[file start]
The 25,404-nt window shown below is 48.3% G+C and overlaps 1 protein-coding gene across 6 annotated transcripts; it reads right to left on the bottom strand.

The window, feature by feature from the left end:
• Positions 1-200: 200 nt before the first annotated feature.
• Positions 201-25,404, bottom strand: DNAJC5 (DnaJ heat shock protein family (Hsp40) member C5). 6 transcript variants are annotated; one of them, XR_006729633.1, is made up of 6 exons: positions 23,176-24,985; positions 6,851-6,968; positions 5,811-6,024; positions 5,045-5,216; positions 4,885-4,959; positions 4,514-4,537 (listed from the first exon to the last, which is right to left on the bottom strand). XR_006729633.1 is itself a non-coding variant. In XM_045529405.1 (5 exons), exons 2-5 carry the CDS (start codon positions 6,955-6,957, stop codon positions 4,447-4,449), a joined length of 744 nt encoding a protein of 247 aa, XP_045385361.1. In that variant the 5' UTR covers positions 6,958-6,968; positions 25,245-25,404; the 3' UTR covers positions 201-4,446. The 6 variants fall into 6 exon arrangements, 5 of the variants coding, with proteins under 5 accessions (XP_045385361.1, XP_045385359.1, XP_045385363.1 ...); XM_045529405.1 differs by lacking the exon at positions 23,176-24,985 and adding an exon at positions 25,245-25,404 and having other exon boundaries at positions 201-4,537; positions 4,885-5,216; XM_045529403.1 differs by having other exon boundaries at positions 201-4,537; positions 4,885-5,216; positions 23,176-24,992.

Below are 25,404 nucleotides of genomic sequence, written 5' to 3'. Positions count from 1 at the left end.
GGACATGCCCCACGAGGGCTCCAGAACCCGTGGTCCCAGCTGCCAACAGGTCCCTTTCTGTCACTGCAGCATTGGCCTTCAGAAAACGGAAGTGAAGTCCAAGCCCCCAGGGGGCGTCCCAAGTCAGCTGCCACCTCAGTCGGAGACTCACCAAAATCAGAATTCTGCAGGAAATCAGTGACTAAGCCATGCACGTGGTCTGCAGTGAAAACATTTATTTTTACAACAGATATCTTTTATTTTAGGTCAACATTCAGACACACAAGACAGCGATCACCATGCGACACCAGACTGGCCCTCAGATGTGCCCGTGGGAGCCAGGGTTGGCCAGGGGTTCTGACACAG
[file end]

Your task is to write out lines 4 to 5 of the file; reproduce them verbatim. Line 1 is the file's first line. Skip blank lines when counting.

• Positions 201-25,404, bottom strand: DNAJC5 (DnaJ heat shock protein family (Hsp40) member C5). 6 transcript variants are annotated; one of them, XR_006729633.1, is made up of 6 exons: positions 23,176-24,985; positions 6,851-6,968; positions 5,811-6,024; positions 5,045-5,216; positions 4,885-4,959; positions 4,514-4,537 (listed from the first exon to the last, which is right to left on the bottom strand). XR_006729633.1 is itself a non-coding variant. In XM_045529405.1 (5 exons), exons 2-5 carry the CDS (start codon positions 6,955-6,957, stop codon positions 4,447-4,449), a joined length of 744 nt encoding a protein of 247 aa, XP_045385361.1. In that variant the 5' UTR covers positions 6,958-6,968; positions 25,245-25,404; the 3' UTR covers positions 201-4,446. The 6 variants fall into 6 exon arrangements, 5 of the variants coding, with proteins under 5 accessions (XP_045385361.1, XP_045385359.1, XP_045385363.1 ...); XM_045529405.1 differs by lacking the exon at positions 23,176-24,985 and adding an exon at positions 25,245-25,404 and having other exon boundaries at positions 201-4,537; positions 4,885-5,216; XM_045529403.1 differs by having other exon boundaries at positions 201-4,537; positions 4,885-5,216; positions 23,176-24,992.

Below are 25,404 nucleotides of genomic sequence, written 5' to 3'. Positions count from 1 at the left end.